‘I need new experiences, new horizons, and new orgasms,’ Sylvie said.
I sipped on my martini cocktail my hands clutched to the glass as if someone was going snitching it away from me.
‘You’re thirty-five, not twenty-five,’ I said to her lifting my glass, the cocktail touched my lips sending a buzz through my body.
‘It’s not the age but how you feel, so, how is Richard?’
‘Busy as usual he’s away in New York.’ I said as looked over to the wall where they were showing and old movie in a projector.
‘I hardly see you these days we should go out more.’
A couple squeezed to our table to get through. It started to get crowded and hot in there. ‘I know, but my job keeps me busy.’
‘Is there a place where I can pick a decent man?’ she asked.
My eyes peered around the group of young people in their twenties drinking, shouting, and dancing behaving like total wankers.
‘You’re asking the wrong person, but I doubt there are any good men left,’ I said.
‘I hear you, sister,’ she said we toast to that ‘maybe I should get myself a toy boy.’
We giggled by the fourth cocktail, I was feeling damn good. What happened next! Why my body feels as it been detached and attached back? I knew this was going to happen. Richard went away, and I lost control. I’ve done something stupid. But what? I wonder if Richard will call. I doubt it – he’s probably cursing me right now booking me into rehab or something worse. I hate my life.
I’ve wracked my brain all I can remember is leaving The Little Yellow Door with Sylvie. Total blackout. There are bruises on my legs, a scratch on my forehead, and my cheek is red it looks like I had been slapped it hurts. Everything aches. I feel like a train has hit me. What I am going to do? Just been to the bathroom my toothbrush fell in the laundry basket, the black dress I wore last night, was there. It has dirt on it by the looks of its soil. What did I do last night? Why there is soil on my dress and ripped from the shoulders? Did I cause this or someone did? Was I in a fight? From the looks of it the bruises, the soreness, and my red cheek, I could have been in a fight with a bear! Who changed my clothes? Sylvie? I want to scream I outdone myself.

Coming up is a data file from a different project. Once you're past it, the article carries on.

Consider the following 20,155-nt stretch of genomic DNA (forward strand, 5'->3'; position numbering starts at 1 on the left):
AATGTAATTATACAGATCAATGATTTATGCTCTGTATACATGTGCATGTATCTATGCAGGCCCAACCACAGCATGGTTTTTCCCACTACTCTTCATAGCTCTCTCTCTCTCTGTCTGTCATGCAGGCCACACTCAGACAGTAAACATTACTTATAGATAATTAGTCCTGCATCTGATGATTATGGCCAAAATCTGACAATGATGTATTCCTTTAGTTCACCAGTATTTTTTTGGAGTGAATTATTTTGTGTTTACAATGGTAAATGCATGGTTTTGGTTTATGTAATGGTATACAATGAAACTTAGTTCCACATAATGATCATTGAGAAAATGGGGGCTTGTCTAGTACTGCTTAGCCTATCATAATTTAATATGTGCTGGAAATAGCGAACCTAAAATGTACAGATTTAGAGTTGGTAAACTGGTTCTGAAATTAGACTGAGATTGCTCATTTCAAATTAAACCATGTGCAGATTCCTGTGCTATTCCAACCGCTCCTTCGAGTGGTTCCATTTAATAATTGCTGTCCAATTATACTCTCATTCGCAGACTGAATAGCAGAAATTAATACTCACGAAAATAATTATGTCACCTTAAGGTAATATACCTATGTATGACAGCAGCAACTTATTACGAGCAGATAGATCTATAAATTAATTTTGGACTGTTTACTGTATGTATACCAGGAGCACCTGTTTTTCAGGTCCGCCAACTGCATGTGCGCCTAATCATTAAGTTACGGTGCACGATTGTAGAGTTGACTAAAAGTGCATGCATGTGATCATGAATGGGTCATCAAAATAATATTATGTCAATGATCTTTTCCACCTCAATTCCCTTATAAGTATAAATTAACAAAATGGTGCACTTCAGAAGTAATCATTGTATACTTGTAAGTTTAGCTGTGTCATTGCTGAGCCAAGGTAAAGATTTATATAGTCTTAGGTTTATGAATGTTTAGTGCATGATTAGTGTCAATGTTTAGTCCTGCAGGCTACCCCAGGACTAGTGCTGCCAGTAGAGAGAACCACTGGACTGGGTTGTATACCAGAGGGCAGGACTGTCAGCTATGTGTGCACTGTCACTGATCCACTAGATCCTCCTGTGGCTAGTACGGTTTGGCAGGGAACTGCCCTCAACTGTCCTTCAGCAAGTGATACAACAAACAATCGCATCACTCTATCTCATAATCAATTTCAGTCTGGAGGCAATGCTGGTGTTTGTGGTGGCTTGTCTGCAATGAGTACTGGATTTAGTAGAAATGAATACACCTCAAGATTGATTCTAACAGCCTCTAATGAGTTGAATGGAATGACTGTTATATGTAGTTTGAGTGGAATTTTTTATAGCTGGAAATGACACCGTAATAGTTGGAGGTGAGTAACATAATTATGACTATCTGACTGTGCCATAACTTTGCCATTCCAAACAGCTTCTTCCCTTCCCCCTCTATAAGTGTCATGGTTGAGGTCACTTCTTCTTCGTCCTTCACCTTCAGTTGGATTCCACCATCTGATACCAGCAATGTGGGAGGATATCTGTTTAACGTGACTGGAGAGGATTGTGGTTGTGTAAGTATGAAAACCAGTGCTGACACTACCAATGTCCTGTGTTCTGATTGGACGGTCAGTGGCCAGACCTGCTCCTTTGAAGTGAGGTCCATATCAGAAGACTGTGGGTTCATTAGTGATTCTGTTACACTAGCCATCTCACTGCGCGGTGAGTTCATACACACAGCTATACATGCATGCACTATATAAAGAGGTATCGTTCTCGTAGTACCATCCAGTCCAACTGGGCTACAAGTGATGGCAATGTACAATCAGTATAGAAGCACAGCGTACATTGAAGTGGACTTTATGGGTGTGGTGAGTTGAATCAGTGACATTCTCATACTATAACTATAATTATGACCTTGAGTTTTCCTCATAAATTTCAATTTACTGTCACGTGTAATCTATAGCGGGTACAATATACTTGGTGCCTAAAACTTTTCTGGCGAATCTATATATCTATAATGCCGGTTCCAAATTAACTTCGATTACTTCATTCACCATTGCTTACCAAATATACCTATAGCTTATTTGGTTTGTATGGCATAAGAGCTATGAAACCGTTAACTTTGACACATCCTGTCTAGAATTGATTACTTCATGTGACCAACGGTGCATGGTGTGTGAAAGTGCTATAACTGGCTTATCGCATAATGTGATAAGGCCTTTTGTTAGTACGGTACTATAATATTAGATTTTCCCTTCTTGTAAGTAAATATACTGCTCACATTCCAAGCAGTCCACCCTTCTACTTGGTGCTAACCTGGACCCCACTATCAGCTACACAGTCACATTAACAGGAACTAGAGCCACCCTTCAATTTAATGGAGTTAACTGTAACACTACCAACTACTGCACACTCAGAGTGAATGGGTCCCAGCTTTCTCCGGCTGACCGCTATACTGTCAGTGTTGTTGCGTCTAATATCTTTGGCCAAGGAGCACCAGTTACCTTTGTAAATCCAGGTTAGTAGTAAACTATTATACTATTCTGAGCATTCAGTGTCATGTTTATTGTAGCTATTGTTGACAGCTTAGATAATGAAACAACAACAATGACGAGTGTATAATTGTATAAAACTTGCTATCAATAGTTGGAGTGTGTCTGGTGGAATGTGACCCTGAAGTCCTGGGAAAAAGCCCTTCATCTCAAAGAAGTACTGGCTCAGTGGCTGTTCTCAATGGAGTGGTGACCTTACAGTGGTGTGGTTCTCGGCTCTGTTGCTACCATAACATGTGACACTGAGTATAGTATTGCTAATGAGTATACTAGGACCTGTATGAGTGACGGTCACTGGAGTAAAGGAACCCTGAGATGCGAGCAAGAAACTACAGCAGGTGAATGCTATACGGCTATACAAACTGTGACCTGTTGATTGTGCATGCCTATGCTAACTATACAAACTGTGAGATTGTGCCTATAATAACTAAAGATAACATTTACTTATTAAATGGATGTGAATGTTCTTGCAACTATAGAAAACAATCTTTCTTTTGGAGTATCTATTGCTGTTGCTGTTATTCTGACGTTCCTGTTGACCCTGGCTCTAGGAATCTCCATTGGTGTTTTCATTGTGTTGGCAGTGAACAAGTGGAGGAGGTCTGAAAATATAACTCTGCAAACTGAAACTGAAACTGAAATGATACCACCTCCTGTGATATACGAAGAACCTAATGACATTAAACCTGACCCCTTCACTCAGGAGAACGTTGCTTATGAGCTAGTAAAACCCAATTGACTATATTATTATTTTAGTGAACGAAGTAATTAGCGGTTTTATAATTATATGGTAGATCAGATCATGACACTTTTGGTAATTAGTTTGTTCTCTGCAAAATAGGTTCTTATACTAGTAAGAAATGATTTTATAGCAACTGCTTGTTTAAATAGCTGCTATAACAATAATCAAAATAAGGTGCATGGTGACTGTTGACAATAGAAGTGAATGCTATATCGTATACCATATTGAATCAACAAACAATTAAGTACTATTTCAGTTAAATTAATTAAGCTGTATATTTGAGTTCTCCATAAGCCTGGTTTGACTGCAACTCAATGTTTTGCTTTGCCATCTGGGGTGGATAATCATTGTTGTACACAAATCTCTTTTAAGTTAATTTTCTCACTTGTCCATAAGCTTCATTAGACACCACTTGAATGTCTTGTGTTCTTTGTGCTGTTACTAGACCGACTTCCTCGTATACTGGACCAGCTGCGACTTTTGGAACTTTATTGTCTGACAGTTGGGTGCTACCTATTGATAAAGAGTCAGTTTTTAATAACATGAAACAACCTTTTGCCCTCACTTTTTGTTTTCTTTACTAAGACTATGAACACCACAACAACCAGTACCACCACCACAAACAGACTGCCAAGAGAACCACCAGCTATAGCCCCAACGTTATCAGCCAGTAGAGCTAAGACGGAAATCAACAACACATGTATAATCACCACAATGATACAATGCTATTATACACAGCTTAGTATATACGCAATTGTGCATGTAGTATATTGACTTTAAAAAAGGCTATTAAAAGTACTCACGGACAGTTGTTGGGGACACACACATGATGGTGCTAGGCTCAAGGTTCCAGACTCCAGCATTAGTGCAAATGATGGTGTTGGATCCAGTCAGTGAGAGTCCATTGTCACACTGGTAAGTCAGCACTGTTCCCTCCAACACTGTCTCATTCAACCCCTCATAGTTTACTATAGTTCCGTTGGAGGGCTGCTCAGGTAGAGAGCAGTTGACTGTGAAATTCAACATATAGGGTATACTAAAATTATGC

Oh, my god I switched on the TV and left it on a news channel.
‘A heated argument raged into a fight at Russell Gardens in Notting Hill.’ The newscaster announced.
I’m going insane in here, I just popped two aspirin for my crashing headache. Richard is not back, I’m out of here. I need to retrace my steps.
Just came back from my walk, a strange experience. So, I left the apartment it was a beautiful day, the sun hurt my eyes, I put on my sunglasses. A black Range Rover stopped at the red light and drove away. I crossed the street, reached the other pavement, and walked in a zombie like motion. A woman in a purple coat with a pug walked past me, the dog struggled with its short legs to keep up. The ringing in my ear didn’t stop. A Jaguar drove by catching my reflection on the shiny windows. The air smells of exhaust it made me want to puke. I wobbled in the pavement with no idea where I was going. I kept going straight past the houses. A blond young man walked towards me. A vision came as soon as I saw him.
I was lying somewhere maybe on the floor, faces around me but they were blurry. How much did I have to drink? Why I was lying down on the floor?